Archives for Inspiration
How can we be creative in our life, whether or not we choose to pursue a career in the arts? "Creative living is about living a life that is driven more strongly by curiosity than by fear." That is one of the main ideas in the teachings of Elizabeth Gilbert - one she addresses in her book on creativity: "Big Magic."
"I don't see myself in terms of artifice. I see myself as a real person who chooses to live my life in an open way - artistically." Lady Gaga How do attitudes we hold about ourselves and the world impact our creative thinking? Can we change those attitudes to be more creative? In her research publications and book The Creativity Challenge, KH Kim describes a model and series of concepts for helping children and adults be more creative and productive.
"The worst crime you can commit is telling the audience something they already know." Aaron Sorkin He also comments in the video below: "You should be evangelical about Aristotle's Poetics. If there is something wrong with your script, that is because you broke one of those rules."
Many creative people may find solitude unappealing, even threatening. But it can help us engage with our shadow self and reveal creative ideas. Lena Dunham, actress, writer, producer, and director of the HBO series "Girls", comments about solitude:
How do we engage with life to be actively creative, but not overwhelmed by circumstances or inner challenges? How do artists think about using creative talents? Julia Cameron first published her acclaimed book on the creative life "The Artist's Way" in 1992, and has written many other non-fiction titles, short stories and essays, as well as novels, plays, musicals, and screenplays. A teacher, author, artist, poet, playwright, novelist, filmmaker, composer and journalist, she clearly knows how to be creative and productive.
The photo is food writer and TV show host Nigella Lawson in her London library. She is author of multiple books and, apparently, a dedicated reader. What can we do to be more engaged and prolific in our creative thinking and work? Author and mentor Julia McCutchen shares a number of ideas in her article below.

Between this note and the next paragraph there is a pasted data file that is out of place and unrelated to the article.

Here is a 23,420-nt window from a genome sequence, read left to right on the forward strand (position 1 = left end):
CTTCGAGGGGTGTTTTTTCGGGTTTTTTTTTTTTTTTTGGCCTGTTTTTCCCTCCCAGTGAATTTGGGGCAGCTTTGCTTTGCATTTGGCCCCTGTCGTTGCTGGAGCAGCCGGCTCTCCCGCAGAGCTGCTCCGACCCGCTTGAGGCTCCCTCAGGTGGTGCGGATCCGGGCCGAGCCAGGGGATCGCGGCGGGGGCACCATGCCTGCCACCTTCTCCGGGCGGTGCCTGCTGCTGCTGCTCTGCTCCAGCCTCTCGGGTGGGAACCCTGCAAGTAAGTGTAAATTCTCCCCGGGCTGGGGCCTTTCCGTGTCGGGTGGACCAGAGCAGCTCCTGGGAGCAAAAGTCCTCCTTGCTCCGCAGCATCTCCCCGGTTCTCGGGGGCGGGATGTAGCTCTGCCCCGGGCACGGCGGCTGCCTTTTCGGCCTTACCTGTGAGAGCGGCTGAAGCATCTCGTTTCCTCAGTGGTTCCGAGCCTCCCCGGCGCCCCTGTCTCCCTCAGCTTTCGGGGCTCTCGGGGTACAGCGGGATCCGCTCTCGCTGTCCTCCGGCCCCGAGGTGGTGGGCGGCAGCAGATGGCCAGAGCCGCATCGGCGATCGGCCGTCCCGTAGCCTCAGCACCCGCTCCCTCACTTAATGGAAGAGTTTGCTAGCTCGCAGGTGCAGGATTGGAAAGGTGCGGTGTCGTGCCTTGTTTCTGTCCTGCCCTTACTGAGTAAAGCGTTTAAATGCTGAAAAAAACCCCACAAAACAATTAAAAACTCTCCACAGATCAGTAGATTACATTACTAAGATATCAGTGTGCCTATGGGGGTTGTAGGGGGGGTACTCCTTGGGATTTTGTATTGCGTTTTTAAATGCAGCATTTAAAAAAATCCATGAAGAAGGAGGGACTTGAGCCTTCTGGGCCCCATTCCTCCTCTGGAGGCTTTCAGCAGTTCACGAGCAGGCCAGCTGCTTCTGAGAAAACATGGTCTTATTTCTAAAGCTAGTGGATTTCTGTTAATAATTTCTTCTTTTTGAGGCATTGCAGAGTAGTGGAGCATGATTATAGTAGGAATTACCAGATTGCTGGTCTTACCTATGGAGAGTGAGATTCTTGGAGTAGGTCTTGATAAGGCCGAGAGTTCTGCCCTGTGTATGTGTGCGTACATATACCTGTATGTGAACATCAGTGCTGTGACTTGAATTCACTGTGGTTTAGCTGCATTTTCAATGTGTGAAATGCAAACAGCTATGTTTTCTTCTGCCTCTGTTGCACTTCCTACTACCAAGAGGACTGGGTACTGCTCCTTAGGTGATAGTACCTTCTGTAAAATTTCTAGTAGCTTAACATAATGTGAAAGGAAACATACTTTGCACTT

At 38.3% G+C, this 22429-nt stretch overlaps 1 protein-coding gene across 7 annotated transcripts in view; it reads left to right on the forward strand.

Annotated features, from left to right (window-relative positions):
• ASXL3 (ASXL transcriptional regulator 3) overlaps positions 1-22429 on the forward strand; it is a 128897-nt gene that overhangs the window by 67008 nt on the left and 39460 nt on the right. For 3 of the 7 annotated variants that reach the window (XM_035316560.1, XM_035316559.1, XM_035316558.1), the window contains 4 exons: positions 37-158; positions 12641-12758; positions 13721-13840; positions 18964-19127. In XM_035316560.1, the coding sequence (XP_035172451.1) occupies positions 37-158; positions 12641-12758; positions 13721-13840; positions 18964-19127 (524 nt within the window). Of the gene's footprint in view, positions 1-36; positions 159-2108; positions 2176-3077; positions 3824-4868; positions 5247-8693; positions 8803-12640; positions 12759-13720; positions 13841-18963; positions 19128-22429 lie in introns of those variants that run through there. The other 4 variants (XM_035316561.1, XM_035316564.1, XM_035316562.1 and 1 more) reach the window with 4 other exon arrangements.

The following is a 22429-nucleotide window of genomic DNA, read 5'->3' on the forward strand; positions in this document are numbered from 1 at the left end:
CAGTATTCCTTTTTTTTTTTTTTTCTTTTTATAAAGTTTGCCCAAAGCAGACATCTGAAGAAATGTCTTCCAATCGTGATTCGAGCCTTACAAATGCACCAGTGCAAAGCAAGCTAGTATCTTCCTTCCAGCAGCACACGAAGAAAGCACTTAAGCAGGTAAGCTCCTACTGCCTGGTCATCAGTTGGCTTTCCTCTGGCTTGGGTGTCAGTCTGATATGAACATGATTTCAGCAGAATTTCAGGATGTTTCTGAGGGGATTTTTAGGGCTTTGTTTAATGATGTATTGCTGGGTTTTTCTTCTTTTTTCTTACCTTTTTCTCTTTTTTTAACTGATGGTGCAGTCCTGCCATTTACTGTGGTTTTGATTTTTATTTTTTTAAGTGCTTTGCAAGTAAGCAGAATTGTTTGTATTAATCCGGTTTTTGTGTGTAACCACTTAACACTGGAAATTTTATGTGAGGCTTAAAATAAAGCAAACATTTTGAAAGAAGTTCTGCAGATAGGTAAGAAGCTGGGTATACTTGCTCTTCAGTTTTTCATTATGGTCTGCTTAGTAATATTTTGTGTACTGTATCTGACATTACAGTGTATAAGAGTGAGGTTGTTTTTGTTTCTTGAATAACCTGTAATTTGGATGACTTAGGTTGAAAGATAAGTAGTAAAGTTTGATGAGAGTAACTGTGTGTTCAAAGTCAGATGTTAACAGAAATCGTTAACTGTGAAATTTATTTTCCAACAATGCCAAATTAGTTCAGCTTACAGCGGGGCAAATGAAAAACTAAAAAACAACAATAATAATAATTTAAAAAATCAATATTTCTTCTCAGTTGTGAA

Creativity is one of the most joyful and meaningful parts of being alive. And for many people, creative expression is not so much a choice as a spiritual necessity. But creative work can be emotionally challenging and stressful, and we need to renew and reboot to keep pursuing excellence.
Does being calm or happy help us be creative? Does feeling sad or anxious always inhibit creative thinking? Some researchers find that "mixing together both positive and negative emotions can help facilitate creativity" - as noted in the book "Wired to Create" - more on that below. One example of a creative person with an emotionally complex life is humanitarian, actor and author Ashley Judd, who is also a United Nations / UNFPA Goodwill Ambassador.
Do you get creative ideas in the shower? Do you have any routines or schedules to help encourage your creative thinking and work? Many artists do. But E. B. White (Stuart Little; Charlotte's Web, among other titles) cautioned: "A writer who waits for ideal conditions under which to work will die without putting a word on paper." Quoted in her Brain Pickings post The Daily Routines of Great Writers by Maria Popova. She comments in a related post: "The notion that if only we could replicate the routines of great minds, we’d be able to reverse-engineer their genius is, of course, an absurd one — yet an alluring one nonetheless."
In his book “Literature and the Brain,” Professor Norman N. Holland details how we may respond so deeply in both creating and experiencing literature – novels, plays, poems, tv and movies – and the neuropsychology underlying our often intense engagement with stories and characters. Holland comments on one primal story that so many of us enjoy: